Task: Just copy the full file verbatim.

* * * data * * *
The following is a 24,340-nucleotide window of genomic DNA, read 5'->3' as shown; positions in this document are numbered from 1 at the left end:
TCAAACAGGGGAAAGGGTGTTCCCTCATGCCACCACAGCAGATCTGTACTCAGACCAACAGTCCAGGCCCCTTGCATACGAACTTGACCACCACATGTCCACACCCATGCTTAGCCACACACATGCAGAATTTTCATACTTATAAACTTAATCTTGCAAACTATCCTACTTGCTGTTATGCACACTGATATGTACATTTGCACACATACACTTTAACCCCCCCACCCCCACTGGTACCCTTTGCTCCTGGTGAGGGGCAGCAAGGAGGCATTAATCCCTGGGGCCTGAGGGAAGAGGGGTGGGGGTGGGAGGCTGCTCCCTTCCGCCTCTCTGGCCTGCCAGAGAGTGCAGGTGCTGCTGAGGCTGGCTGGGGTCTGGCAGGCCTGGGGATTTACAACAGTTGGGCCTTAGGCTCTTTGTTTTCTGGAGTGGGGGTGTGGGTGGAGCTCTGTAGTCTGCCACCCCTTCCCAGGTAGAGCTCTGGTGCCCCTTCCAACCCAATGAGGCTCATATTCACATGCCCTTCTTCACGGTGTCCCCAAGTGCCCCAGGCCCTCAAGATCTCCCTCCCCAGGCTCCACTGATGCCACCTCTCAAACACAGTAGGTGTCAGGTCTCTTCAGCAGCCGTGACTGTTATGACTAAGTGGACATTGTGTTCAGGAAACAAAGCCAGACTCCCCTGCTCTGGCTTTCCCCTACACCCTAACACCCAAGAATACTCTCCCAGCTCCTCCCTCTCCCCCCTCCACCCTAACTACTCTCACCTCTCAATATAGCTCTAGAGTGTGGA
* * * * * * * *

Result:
The following is a 24,340-nucleotide window of genomic DNA, read 5'->3' as shown; positions in this document are numbered from 1 at the left end:
TCAAACAGGGGAAAGGGTGTTCCCTCATGCCACCACAGCAGATCTGTACTCAGACCAACAGTCCAGGCCCCTTGCATACGAACTTGACCACCACATGTCCACACCCATGCTTAGCCACACACATGCAGAATTTTCATACTTATAAACTTAATCTTGCAAACTATCCTACTTGCTGTTATGCACACTGATATGTACATTTGCACACATACACTTTAACCCCCCCACCCCCACTGGTACCCTTTGCTCCTGGTGAGGGGCAGCAAGGAGGCATTAATCCCTGGGGCCTGAGGGAAGAGGGGTGGGGGTGGGAGGCTGCTCCCTTCCGCCTCTCTGGCCTGCCAGAGAGTGCAGGTGCTGCTGAGGCTGGCTGGGGTCTGGCAGGCCTGGGGATTTACAACAGTTGGGCCTTAGGCTCTTTGTTTTCTGGAGTGGGGGTGTGGGTGGAGCTCTGTAGTCTGCCACCCCTTCCCAGGTAGAGCTCTGGTGCCCCTTCCAACCCAATGAGGCTCATATTCACATGCCCTTCTTCACGGTGTCCCCAAGTGCCCCAGGCCCTCAAGATCTCCCTCCCCAGGCTCCACTGATGCCACCTCTCAAACACAGTAGGTGTCAGGTCTCTTCAGCAGCCGTGACTGTTATGACTAAGTGGACATTGTGTTCAGGAAACAAAGCCAGACTCCCCTGCTCTGGCTTTCCCCTACACCCTAACACCCAAGAATACTCTCCCAGCTCCTCCCTCTCCCCCCTCCACCCTAACTACTCTCACCTCTCAATATAGCTCTAGAGTGTGGA